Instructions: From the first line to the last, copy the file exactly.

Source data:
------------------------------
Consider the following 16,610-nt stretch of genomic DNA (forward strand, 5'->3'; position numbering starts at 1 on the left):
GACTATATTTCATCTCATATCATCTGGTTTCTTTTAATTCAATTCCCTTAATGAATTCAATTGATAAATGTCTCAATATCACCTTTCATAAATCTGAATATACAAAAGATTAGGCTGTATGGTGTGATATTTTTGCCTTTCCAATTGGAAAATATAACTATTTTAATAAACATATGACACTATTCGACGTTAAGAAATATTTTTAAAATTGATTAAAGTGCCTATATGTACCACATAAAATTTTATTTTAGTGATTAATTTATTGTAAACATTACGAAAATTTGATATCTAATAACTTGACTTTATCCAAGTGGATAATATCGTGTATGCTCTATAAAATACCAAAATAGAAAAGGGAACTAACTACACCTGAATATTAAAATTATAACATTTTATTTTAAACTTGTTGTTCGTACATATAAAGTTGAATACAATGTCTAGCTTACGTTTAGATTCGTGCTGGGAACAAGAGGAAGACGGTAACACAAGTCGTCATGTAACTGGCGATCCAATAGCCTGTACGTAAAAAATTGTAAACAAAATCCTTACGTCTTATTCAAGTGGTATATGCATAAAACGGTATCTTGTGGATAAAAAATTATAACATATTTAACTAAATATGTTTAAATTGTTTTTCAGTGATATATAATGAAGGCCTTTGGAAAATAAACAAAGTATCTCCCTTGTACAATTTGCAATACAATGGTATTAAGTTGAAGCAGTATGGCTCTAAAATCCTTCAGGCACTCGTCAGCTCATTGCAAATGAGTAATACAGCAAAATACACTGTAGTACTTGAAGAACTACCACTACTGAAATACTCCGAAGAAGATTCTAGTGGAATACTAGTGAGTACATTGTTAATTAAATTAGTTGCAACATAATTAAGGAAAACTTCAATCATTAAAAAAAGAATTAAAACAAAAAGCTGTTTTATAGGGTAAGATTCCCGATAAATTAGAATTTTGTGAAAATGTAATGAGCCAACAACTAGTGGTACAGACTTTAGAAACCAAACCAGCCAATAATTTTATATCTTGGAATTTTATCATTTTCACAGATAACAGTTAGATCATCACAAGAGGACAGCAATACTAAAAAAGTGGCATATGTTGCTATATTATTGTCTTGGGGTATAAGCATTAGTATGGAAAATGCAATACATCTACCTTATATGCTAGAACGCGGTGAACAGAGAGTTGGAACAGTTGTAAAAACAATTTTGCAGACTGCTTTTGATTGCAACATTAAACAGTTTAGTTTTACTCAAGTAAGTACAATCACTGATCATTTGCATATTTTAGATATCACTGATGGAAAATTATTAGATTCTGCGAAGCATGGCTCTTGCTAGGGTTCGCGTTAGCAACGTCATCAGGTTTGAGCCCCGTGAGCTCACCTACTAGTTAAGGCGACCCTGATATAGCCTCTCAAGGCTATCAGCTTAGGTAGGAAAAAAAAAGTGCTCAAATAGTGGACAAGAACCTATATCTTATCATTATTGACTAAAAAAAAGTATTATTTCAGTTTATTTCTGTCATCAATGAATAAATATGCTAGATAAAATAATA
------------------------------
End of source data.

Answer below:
Consider the following 16,610-nt stretch of genomic DNA (forward strand, 5'->3'; position numbering starts at 1 on the left):
GACTATATTTCATCTCATATCATCTGGTTTCTTTTAATTCAATTCCCTTAATGAATTCAATTGATAAATGTCTCAATATCACCTTTCATAAATCTGAATATACAAAAGATTAGGCTGTATGGTGTGATATTTTTGCCTTTCCAATTGGAAAATATAACTATTTTAATAAACATATGACACTATTCGACGTTAAGAAATATTTTTAAAATTGATTAAAGTGCCTATATGTACCACATAAAATTTTATTTTAGTGATTAATTTATTGTAAACATTACGAAAATTTGATATCTAATAACTTGACTTTATCCAAGTGGATAATATCGTGTATGCTCTATAAAATACCAAAATAGAAAAGGGAACTAACTACACCTGAATATTAAAATTATAACATTTTATTTTAAACTTGTTGTTCGTACATATAAAGTTGAATACAATGTCTAGCTTACGTTTAGATTCGTGCTGGGAACAAGAGGAAGACGGTAACACAAGTCGTCATGTAACTGGCGATCCAATAGCCTGTACGTAAAAAATTGTAAACAAAATCCTTACGTCTTATTCAAGTGGTATATGCATAAAACGGTATCTTGTGGATAAAAAATTATAACATATTTAACTAAATATGTTTAAATTGTTTTTCAGTGATATATAATGAAGGCCTTTGGAAAATAAACAAAGTATCTCCCTTGTACAATTTGCAATACAATGGTATTAAGTTGAAGCAGTATGGCTCTAAAATCCTTCAGGCACTCGTCAGCTCATTGCAAATGAGTAATACAGCAAAATACACTGTAGTACTTGAAGAACTACCACTACTGAAATACTCCGAAGAAGATTCTAGTGGAATACTAGTGAGTACATTGTTAATTAAATTAGTTGCAACATAATTAAGGAAAACTTCAATCATTAAAAAAAGAATTAAAACAAAAAGCTGTTTTATAGGGTAAGATTCCCGATAAATTAGAATTTTGTGAAAATGTAATGAGCCAACAACTAGTGGTACAGACTTTAGAAACCAAACCAGCCAATAATTTTATATCTTGGAATTTTATCATTTTCACAGATAACAGTTAGATCATCACAAGAGGACAGCAATACTAAAAAAGTGGCATATGTTGCTATATTATTGTCTTGGGGTATAAGCATTAGTATGGAAAATGCAATACATCTACCTTATATGCTAGAACGCGGTGAACAGAGAGTTGGAACAGTTGTAAAAACAATTTTGCAGACTGCTTTTGATTGCAACATTAAACAGTTTAGTTTTACTCAAGTAAGTACAATCACTGATCATTTGCATATTTTAGATATCACTGATGGAAAATTATTAGATTCTGCGAAGCATGGCTCTTGCTAGGGTTCGCGTTAGCAACGTCATCAGGTTTGAGCCCCGTGAGCTCACCTACTAGTTAAGGCGACCCTGATATAGCCTCTCAAGGCTATCAGCTTAGGTAGGAAAAAAAAAGTGCTCAAATAGTGGACAAGAACCTATATCTTATCATTATTGACTAAAAAAAAGTATTATTTCAGTTTATTTCTGTCATCAATGAATAAATATGCTAGATAAAATAATA